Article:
by Mordechai Kedar
Read the article in Italiano (translated by Giovanni Quer)
When a person sees various phenomena, it is human nature to look for an explanation, a pattern, someone or something that planned the phenomena and has determined its character and form according to his plan. When someone is overcome with troubles and nothing goes right for him in life, he needs to find someone to blame for his failures: he goes to a fortune teller, card reader or someone who reads tea leaves, and he reads his horoscope with greater attention, and all to find an external cause that is spoiling his life. Only rarely will a person search for the guilty party in the image that he sees in the mirror. His emotions stubbornly tell him "You are totally ok, it's other people who are spoiling things for you". This sense is called "conspiracy theory" or "feeling that you are the victim of a plot".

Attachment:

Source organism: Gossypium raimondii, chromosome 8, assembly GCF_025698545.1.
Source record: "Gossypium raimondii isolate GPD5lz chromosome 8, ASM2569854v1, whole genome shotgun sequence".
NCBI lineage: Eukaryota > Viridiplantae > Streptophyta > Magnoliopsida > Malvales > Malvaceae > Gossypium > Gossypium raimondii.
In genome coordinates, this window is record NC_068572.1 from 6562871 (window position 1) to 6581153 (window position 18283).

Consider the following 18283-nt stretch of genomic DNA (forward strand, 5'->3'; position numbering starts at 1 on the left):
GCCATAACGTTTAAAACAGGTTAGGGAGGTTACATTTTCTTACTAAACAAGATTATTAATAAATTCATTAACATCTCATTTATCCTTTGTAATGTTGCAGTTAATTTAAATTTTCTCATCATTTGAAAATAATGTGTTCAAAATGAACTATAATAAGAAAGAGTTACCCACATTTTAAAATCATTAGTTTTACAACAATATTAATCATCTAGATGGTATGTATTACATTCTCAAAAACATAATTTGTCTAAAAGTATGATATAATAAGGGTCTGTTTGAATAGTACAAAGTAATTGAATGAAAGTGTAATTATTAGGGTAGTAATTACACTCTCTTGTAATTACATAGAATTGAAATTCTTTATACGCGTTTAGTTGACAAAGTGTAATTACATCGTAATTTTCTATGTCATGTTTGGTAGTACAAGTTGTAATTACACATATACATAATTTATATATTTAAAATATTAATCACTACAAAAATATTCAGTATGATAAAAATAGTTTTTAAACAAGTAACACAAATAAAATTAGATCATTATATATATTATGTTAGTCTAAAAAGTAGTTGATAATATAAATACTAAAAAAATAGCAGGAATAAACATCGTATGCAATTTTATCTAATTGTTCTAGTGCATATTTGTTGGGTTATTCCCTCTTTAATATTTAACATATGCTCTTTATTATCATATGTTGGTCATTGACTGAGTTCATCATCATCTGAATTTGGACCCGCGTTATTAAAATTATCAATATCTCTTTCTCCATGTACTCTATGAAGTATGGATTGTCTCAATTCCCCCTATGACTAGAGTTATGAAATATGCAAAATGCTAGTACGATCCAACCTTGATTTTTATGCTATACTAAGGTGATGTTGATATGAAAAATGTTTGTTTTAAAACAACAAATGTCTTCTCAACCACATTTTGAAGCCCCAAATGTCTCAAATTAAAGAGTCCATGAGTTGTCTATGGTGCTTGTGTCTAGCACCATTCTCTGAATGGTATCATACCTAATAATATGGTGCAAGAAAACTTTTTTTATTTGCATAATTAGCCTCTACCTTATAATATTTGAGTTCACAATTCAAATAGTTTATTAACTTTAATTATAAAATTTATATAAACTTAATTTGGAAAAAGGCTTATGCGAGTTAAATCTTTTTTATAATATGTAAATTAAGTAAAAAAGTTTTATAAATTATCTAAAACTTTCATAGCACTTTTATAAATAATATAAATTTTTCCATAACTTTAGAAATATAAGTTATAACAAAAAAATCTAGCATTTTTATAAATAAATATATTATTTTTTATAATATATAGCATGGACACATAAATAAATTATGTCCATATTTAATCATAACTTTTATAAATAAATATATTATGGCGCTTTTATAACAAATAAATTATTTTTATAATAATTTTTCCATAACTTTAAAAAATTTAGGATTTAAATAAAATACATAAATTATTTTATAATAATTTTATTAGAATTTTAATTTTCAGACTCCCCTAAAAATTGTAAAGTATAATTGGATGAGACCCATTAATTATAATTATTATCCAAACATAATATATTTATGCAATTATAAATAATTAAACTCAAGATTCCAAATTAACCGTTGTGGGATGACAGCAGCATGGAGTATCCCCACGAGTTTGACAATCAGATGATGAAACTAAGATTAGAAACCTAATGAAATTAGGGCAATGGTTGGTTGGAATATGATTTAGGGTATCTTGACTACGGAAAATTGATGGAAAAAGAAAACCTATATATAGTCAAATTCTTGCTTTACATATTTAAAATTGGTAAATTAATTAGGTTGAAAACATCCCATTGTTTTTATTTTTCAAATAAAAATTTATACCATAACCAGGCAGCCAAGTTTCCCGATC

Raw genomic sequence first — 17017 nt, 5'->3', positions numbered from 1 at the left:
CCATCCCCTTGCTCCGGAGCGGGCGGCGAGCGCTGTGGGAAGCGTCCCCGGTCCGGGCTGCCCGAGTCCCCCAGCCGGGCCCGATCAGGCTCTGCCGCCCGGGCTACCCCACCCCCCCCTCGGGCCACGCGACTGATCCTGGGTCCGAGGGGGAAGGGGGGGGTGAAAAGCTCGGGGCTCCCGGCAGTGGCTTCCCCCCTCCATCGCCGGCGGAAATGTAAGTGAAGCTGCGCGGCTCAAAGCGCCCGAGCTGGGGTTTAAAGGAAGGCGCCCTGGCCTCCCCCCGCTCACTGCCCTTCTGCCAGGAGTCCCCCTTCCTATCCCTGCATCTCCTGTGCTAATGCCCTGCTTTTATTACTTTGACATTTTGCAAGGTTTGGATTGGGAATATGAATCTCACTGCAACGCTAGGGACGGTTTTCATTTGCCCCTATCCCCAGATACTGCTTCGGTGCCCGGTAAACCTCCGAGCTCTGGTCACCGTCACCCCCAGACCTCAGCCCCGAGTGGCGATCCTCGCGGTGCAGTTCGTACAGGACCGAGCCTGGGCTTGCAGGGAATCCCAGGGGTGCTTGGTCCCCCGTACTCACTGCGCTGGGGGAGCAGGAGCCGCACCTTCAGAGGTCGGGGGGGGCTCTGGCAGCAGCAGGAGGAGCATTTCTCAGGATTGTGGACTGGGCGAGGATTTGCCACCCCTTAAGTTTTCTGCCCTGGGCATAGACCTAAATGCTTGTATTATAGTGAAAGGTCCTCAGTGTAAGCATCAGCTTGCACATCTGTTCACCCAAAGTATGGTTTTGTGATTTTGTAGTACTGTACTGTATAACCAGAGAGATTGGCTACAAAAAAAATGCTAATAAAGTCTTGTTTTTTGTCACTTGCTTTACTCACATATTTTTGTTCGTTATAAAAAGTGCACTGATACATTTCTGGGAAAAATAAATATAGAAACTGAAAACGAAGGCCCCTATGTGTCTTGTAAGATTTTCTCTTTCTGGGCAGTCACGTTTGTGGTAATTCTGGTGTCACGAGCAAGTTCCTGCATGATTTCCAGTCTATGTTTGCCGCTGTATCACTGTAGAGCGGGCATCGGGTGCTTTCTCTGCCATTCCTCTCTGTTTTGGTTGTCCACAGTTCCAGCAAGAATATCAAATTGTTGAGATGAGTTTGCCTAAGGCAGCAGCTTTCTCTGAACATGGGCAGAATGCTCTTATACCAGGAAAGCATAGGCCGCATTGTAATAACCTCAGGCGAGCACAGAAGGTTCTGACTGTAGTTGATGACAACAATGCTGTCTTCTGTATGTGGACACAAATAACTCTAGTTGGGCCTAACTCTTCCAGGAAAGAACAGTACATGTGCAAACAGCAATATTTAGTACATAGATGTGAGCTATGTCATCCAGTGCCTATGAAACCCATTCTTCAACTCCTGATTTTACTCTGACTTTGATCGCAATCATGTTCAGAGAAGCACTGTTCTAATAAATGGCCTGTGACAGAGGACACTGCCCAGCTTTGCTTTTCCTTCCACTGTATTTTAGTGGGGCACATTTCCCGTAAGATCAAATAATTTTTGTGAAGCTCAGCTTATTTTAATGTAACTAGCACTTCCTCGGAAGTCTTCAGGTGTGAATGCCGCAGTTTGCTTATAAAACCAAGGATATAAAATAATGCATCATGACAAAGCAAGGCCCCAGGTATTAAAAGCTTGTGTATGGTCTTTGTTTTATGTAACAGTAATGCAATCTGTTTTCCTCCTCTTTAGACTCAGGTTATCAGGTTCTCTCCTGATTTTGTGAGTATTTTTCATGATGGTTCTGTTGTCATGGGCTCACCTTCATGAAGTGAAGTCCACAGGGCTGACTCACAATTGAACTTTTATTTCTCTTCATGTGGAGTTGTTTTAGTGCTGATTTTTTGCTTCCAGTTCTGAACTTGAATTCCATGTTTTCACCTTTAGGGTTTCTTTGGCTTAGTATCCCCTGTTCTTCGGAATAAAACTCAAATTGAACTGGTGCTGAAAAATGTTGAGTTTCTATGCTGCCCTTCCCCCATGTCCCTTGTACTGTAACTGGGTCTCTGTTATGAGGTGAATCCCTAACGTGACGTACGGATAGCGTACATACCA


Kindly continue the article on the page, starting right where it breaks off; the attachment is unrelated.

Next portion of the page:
The situation becomes more complex when the person in crisis is not alone, but is part of a group, where the group dynamic is built on inter-personal communication (rumors, sermons, media) and these communications make it possible for one person's emotions to be augmented, and then passed from one person to the next and back again, eventually passing into the public arena like a virus. People blame various parties and tell their friends about their impressions, and in this way the average group that finds itself in a crisis will put all of the plots together into one big, threatening entity who creates among the members of the group a collective sense that they are the helpless victim of one great and strong agent, who is evil and cruel, and incites them against each other just so that they will harm and weaken each other, which makes him - the plotter - so strong and uncontrollable that he will succeed in his evil plan.